Mothers who perceive change as a natural and evolving process tell themselves exactly that. They tell themselves that life circumstances have changed, but they will retain the important aspects of themselves or their lives (however altered they may be). Likewise they tell themselves that it is all right to postpone certain goals, activities, etc., until a time that is less demanding on them. They make choices and act in a manner that supports what they believe to be true, all without a trace of resentment. Because they perceive change as a process, they tend to transition into their new role as mother without the effect of change compromising their sense of self. In fact, some women actually welcome the changes associated with motherhood and experience a heightened sense of self after a baby, regardless of the kinds of changes that occur.


Harriet’s internal dialogue


“This is where I belong now. This is a fleeting moment in my life and I want to experience it well before it’s over. Hallie and Ryan need me, but they will not always need me so much. This time goes by so fast. I see them changing every day. I’ll get through the tough spots. This is hard work, but so too would be many other things I would choose to do in my life, other things that are a lot less rewarding.”


Conversely, a large number of mothers perceive the changes associated with motherhood as losses, which is evident in their internal dialogue. Their internal dialogues are like mantras in that the same words are used often and with focused conviction. For example, “I lost my freedom.” Or, “I lost my desire for sex” and “I lost touch with my friends.” Similarly, they may use words like “gone” and “miss” when referring to things related to their past. These words reflect emotions that accompany a sense of longing. Unlike mantras, though, no other person can hear or dispute the typically negative words that are chosen for private thought, and as such no one can argue, reassure, or prompt an appropriate reality check. Below is an example of the kind of self talk moms internalize, self talk they wouldn’t dream of voicing aloud unless under strict codes of confidentiality—internal dialogues that indisputably relate to the perception of change as loss. I asked, “What are some of the things you tell yourself on a regular basis?”


Theresa’s internal dialogue


“I just want my life back. This is too hard. They [the children] are driving me crazy. I can’t do this anymore. I miss my old life and the things that went along with that, like going out with my friends or having the freedom to do things when I wanted to do them. I don’t do those things anymore and I miss them.”



Apart from sharing their “darkest secrets,” many moms openly and willingly shared their feelings. In just about every interview discussing these feelings, moms began with similar assertions of love, as if to weaken the potency of words to come. Once love, gratitude, awe, and joy were out of the way, I heard the raw and honest feelings that mothers can have when unencumbered by the expectations typically associated with the role of mother. I heard truth: Motherhood is hard. Motherhood is a big adjustment that requires a great deal of selflessness. Moms can feel frustration, angst, anxiety, overwhelm, fear, guilt, shame, anger, depression, sadness, and loneliness. They can feel afraid, awkward, and a rapid decline in self-esteem. They feel less attractive and self-conscious; and they often feel misunderstood, underappreciated, or not validated enough as they struggle to transition into a role that is incredibly complex and multifaceted given society’s expectations and the bar they often set for themselves.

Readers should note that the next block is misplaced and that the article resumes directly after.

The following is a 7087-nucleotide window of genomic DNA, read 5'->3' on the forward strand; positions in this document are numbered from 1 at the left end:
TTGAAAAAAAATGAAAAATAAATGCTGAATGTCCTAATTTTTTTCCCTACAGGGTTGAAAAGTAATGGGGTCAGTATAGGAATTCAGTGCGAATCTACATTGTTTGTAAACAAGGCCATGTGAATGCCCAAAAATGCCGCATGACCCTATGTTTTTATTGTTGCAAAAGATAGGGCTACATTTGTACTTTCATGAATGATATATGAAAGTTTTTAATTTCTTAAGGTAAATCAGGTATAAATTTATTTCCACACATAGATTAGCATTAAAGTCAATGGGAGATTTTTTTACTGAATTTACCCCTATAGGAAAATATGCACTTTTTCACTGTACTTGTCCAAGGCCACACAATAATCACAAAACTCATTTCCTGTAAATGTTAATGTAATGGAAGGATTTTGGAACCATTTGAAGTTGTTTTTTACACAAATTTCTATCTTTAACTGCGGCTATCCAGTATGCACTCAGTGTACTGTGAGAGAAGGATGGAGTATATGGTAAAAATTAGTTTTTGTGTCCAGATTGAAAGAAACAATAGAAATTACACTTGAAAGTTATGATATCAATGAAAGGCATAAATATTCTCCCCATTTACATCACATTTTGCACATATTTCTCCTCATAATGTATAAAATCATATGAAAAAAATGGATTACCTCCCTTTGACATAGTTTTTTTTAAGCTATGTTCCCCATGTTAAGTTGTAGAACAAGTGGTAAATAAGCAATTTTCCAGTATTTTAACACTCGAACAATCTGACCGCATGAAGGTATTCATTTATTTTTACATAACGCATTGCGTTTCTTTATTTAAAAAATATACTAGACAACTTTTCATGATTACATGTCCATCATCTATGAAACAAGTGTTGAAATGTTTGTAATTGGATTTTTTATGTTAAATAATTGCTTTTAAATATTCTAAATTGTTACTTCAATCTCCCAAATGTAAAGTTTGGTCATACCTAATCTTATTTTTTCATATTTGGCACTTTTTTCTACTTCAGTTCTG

By holding space and allowing for the distinctly different feelings that often coexist in early motherhood, moms may more readily accept the dueling nature of motherhood; that becoming a mom is an incredible gift and that gift can come with lots of changes in one’s self, one’s lifestyle and relationships. Likewise, these changes often bring on an influx of feelings that would otherwise contradict the notion of “the good mother.” In other words, and the takeaway being, a woman can be a good, devoted, and caring mother and also experience conflicting feelings, sadness, frustration and a variety of other feelings around losing a life and version of self that is being, or has been, transformed by motherhood. By embracing these coexisting feelings, moms may have a better chance of feeling a less guilt, a little less shame, a little less negative, a little less anxiety, a little less depression…. and a lot more grace and joy. Perhaps this is the path to take to help improve the mental health of our moms.